needed to further expedite and facilitate the development of AI-powered
networks.

Biography

Hatem Abou-zeid is a
Senior 5G Systems Designer at Ericsson Canada where he drives research and
system development for 5G radio access networks. Prior to that he held
industrial positions at CISCO Systems and Bell Labs in addition to postdoctoral
and research assistant affiliations at Queen’s University, Canada. His research
focuses on the application of machine learning in 5G networks with particular
emphasis on anticipatory and adaptive algorithms drawing on methods from
reinforcement learning, spatio-temporal forecasting, deep learning and
stochastic optimization. Dr. Abou-zeid is very passionate about developing
strong industry-university collaborations that foster applied, innovative
research, and he leads multiple academic partnerships on intelligence and
analytics in future networks.

Dec
3
Tue
Advanced semiconductor lasers: Ultra-low operating energy and heterogeneous integration with Si photonics devices @ University of Ottawa, Room 223
Dec 3 @ 13:00 – 14:00

IEEE Photonics Society Distinguished Lecturer Program

Advanced semiconductor lasers:Ultra-low operating energy and heterogeneous integration with Si photonics devices

Shinji Matsuo, NTT Photonics Laboratories, Japan

Abstract: The electrical power consumed in data transmission systems is now hampering efforts to further increase the speed and capacity at various scales, ranging from data centers to microprocessors. Optical interconnects employing an ultralow energy directly modulated lasers will play a key role in reducing the power consumption. Since a laser’s operating energy is proportional to the size of its active volume, developing high-performance lasers with a small cavity is important. For this purpose, we have developed membrane DFB and photonic crystal (PhC) lasers, in which active regions are buried with InP layer. Thanks to the reduction of cavity size and the increase in optical confinement factor, we have achieved extremely small operating energy and demonstrated 4.4-fJ/bit operating energy by employing wavelength-scale PhC cavity. Reduction of the cost is also important issue because huge number of transmitters are required for short distance optical links. For this purpose, Si photonics technology is expected to be a potential solution because it can provide large-scale phonic integrated circuits (PICs), which can reduce the assembly cost compared with transmitters constructed by discrete devices. Therefore, heterogeneous integration of III-V compound semiconductors and Si has attracted much attention. For fabricating these devices, we have developed wafer-scale fabrication procedure that employs regrowth of III-V compound semiconductors on directly bonded thin InP template on SiO2/Si substrate. A key to realize high-quality epitaxial layer is total thickness, which must be below the critical thickness, typically 430 nm. Thus, membrane structure is quite suitable for heterogeneous integration. I will talk about our recent progress, focusing on ultralow-powerconsumption directly modulated lasers and their photonic integrated circuit. I will also describe progress in heterogeneous integration of these lasers and Si photonics devices.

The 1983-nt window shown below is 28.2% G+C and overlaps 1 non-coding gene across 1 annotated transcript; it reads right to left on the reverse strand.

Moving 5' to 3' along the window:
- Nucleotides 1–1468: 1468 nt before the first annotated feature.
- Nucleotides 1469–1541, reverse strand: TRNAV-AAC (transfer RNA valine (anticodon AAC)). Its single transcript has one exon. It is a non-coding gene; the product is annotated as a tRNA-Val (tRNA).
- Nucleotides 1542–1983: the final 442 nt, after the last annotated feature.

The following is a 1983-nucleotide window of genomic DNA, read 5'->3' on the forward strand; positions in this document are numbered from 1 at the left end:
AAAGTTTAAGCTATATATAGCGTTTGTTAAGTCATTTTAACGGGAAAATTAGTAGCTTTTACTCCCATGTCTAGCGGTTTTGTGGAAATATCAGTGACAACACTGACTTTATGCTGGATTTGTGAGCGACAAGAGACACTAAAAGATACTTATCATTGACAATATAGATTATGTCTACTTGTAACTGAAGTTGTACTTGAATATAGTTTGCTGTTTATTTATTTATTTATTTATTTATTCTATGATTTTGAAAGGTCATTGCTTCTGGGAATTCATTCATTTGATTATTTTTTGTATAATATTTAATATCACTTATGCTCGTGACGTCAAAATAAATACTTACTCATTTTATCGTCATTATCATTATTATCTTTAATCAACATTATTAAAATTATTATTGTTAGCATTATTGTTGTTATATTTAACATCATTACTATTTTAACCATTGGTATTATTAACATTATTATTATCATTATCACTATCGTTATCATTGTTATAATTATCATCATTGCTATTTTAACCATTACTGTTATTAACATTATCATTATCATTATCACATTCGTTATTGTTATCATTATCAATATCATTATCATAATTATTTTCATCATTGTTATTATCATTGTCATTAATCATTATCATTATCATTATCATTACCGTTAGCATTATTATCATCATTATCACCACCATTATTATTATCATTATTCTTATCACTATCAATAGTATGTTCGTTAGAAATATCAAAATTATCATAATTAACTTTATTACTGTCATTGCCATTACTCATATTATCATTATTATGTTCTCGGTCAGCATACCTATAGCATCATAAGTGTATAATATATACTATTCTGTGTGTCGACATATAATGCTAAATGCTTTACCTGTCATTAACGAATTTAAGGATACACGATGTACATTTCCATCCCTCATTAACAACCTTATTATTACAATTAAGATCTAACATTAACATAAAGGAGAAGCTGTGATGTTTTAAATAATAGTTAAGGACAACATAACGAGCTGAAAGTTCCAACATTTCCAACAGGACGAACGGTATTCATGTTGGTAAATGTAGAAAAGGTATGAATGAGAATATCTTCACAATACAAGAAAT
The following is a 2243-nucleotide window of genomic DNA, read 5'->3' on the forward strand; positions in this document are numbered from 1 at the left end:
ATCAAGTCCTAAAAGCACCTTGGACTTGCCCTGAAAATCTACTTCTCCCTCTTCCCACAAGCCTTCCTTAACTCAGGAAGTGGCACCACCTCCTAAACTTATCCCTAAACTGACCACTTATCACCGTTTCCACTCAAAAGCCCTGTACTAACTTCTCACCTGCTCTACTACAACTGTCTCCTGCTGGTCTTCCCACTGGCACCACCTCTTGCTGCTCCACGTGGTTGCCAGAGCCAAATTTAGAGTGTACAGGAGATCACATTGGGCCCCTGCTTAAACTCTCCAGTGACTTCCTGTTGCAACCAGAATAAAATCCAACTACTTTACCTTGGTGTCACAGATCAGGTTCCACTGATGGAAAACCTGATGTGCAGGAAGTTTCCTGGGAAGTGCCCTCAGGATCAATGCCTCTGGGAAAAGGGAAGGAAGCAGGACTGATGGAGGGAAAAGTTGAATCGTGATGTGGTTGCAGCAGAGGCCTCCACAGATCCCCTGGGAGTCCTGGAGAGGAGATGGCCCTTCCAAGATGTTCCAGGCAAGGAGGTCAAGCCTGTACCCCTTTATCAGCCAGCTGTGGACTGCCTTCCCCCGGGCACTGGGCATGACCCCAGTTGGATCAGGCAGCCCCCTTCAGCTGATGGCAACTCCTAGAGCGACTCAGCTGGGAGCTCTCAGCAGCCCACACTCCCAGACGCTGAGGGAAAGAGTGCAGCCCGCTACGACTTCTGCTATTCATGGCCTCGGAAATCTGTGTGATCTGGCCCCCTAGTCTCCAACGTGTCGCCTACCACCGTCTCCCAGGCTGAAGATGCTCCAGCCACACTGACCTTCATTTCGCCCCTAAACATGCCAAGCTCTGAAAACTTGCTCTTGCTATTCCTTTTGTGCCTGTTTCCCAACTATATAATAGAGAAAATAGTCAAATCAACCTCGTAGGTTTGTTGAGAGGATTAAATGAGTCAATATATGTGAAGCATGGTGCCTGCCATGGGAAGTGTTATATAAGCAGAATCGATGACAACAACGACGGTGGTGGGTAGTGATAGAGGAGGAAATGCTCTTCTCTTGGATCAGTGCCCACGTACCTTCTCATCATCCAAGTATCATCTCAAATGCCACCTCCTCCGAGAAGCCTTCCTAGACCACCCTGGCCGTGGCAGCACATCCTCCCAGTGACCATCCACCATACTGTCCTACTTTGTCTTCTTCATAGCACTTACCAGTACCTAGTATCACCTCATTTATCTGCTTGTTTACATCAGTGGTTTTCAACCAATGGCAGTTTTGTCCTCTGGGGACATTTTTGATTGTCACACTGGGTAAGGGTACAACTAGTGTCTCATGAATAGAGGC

Bio: Dr. Matsuo received a B.E. and M.E. degrees in electrical engineering from Hiroshima University, Hiroshima, Japan, in 1986 and 1988, and the Ph.D. degree in electronics and applied physics from Tokyo Institute of Technology, Tokyo, Japan, in 2008. In 1988, he joined NTT Optoelectronics Laboratories, Atsugi, where he was engaged in research on photonic functional devices using MQW-pin modulators and VCSELs. In 1997, he researched optical networks using WDM technologies at NTT Network Innovation Laboratories, Yokosuka. Since 2000, he has been researching InP-based photonic integrated circuits including fast tunable lasers and photonic crystal lasers at NTT Photonics Laboratories, Atsugi. Dr. Matsuo is a member of the IEEE Photonics Society, Japan Society of Applied Physics and the Institute of Electronics, Information and Communication Engineers (IEICE) of Japan.